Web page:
The following is an excerpt from my book Independent Contractor, Sole Proprietor, and LLC Taxes Explained in 100 Pages or Less.
The Federal income tax is what is known as a “pay-as-you-go” tax. This means that people and businesses are required to pay taxes as they earn income throughout the year. For anybody who is an employee, this is easy. In fact, it’s done automatically in the form of withholdings from employees’ paychecks. However, things work differently for business owners. When your customers pay you for your products or services, there’s obviously no money withheld to go toward income taxes.
The government’s solution is to require you to make tax payments at approximately quarterly intervals throughout the year. These payments are known as estimated tax payments, because the amounts you pay are based upon an estimate of your total tax liability for the year.
How to Calculate Your Estimated Taxes
Sole proprietors use a worksheet that accompanies Form 1040-ES to calculate their required estimated tax payments. Generally speaking, the amount of estimated tax you are required to pay for the year is the smaller of:
- 90% of your tax for this year, or
- 100% of your tax from last year.
Given the inherent difficulty in predicting what your tax liability is going to be before you know for certain what your business income will be, it’s generally recommended to make estimated tax payments based upon the “100% of last year’s total tax” option. Assuming you use this option, each of your four payments will generally be equal to 25% of the total tax you paid last year.
There is an exception for high-income taxpayers: If your adjusted gross income was $150,000 or more last year, instead of being able to base your estimated payments on 100% of last year’s total tax, you will be required to base your payments on 110% of last year’s total tax.
Due Dates for Estimated Taxes
Self-employed taxpayers are required to make four estimated tax payments each year. The due dates are as follows:
- For the period January 1 – March 31, payment is due April 15.
- For the period April 1 – May 31, payment is due June 15.
- For the period June 1 – August 31, payment is due Sept. 15.
- For the period September 1 – December 31, payment is due January 15 of the following year.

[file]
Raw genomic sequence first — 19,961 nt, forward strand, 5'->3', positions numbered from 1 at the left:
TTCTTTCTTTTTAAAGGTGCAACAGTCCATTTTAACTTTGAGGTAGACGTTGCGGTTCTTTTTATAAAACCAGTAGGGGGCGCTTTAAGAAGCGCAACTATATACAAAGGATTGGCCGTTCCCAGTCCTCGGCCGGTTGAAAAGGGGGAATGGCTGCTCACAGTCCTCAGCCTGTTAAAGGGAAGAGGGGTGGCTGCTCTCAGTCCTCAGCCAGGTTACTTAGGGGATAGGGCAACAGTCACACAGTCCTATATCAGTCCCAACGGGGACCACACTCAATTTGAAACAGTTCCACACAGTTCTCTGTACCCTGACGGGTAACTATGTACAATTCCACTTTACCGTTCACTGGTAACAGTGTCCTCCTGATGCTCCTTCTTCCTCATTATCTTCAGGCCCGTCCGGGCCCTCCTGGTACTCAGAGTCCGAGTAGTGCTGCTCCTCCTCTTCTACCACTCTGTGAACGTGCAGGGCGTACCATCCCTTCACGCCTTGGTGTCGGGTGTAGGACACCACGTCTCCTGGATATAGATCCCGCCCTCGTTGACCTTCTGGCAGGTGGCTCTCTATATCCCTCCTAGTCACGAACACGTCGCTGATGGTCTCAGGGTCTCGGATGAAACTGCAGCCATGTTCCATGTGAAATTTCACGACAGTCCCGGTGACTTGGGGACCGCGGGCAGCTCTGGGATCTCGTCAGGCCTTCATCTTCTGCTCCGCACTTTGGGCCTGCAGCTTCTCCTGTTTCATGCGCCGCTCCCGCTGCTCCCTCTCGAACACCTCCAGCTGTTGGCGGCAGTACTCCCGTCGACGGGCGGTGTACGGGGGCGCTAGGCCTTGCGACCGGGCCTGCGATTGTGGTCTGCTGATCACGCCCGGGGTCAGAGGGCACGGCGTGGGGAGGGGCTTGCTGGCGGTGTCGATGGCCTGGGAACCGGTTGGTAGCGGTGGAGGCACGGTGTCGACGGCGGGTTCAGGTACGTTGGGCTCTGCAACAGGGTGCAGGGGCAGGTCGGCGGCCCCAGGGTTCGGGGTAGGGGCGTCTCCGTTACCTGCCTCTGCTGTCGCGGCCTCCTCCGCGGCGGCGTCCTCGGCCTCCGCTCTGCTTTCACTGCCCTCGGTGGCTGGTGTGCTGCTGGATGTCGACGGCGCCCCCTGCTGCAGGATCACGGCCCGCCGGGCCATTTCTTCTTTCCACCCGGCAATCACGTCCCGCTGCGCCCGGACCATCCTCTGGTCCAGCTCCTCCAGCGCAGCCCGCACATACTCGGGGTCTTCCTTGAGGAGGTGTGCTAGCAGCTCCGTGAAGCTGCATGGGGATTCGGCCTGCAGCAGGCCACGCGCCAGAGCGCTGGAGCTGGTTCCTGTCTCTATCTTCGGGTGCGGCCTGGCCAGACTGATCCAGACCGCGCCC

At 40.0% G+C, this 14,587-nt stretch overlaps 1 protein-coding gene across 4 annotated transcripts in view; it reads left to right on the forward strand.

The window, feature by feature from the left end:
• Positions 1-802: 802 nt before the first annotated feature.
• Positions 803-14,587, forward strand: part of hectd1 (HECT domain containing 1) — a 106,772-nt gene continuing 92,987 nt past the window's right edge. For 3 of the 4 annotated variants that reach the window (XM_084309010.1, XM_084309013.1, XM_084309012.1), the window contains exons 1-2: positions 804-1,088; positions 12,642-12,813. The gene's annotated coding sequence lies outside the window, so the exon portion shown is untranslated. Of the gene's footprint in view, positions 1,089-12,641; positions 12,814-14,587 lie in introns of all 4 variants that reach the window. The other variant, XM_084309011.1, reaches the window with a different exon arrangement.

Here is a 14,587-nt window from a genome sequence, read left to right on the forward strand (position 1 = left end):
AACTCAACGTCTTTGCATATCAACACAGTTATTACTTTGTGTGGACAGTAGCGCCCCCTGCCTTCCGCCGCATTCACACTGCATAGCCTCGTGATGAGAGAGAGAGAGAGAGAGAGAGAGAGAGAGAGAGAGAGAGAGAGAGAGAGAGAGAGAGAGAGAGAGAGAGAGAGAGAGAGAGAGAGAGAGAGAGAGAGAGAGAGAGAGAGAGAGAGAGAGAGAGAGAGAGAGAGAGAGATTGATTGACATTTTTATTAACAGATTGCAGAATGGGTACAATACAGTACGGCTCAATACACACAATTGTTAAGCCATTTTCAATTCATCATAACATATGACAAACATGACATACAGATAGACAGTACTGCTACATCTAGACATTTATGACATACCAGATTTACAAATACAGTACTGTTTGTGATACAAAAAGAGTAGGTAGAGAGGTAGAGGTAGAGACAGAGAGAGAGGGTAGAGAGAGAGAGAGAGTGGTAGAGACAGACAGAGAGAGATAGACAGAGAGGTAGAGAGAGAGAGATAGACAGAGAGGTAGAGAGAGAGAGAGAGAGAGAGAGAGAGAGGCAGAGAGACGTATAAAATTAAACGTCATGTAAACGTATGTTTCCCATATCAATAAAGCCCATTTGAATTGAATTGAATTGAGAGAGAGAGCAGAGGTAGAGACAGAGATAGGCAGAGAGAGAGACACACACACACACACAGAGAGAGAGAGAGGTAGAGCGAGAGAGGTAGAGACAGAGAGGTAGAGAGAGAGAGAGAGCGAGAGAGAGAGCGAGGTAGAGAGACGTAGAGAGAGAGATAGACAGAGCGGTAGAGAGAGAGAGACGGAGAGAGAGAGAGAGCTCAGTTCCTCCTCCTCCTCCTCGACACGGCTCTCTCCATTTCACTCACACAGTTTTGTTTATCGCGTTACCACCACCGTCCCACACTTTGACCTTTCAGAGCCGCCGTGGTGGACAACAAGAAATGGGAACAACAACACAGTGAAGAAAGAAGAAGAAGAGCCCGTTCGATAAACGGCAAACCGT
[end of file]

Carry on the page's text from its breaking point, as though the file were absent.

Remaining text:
Note that this isn’t every three months exactly. Don’t make the mistake of assuming it’s quarterly, or you’ll end up making your second payment on July 15, and it will be a month late.
Also, please be aware that this means that on April 15, not only is your annual filing for the previous year due, but your first estimated payment for the current year is due as well. For instance, on April 15, 2016, a self-employed taxpayer will be required to file her Form 1040 for 2015 as well as make her first estimated tax payment for 2016.
The one exception to these due dates is for the January 15 payment. A taxpayer can skip the January 15 payment if, by January 31, he files his Form 1040 and pays his remaining taxes for the year just completed.
Consequences of Not Making Estimated Tax Payments
The penalty for underpayment of taxes is calculated as a function of current Treasury Bill rates, so it varies from year to year. The penalty for 2014 was figured at an annual rate of 3%.
- In contrast to employee-taxpayers who have taxes withheld from every paycheck they receive, self-employed taxpayers have nothing withheld when they receive payments from clients. Instead, self-employed taxpayers are required to make four payments of estimated taxes each year.
- Estimated tax payments for each year are due on April 15, June 15, September 15, and January 15 of the following year.
- Generally, the easiest way to avoid penalties for estimated taxes is to make each of your four payments equal to 25% of the total tax you paid last year (or 27.5% for high-income taxpayers). This will ensure that your estimated tax payments will total 100% of last year’s total tax.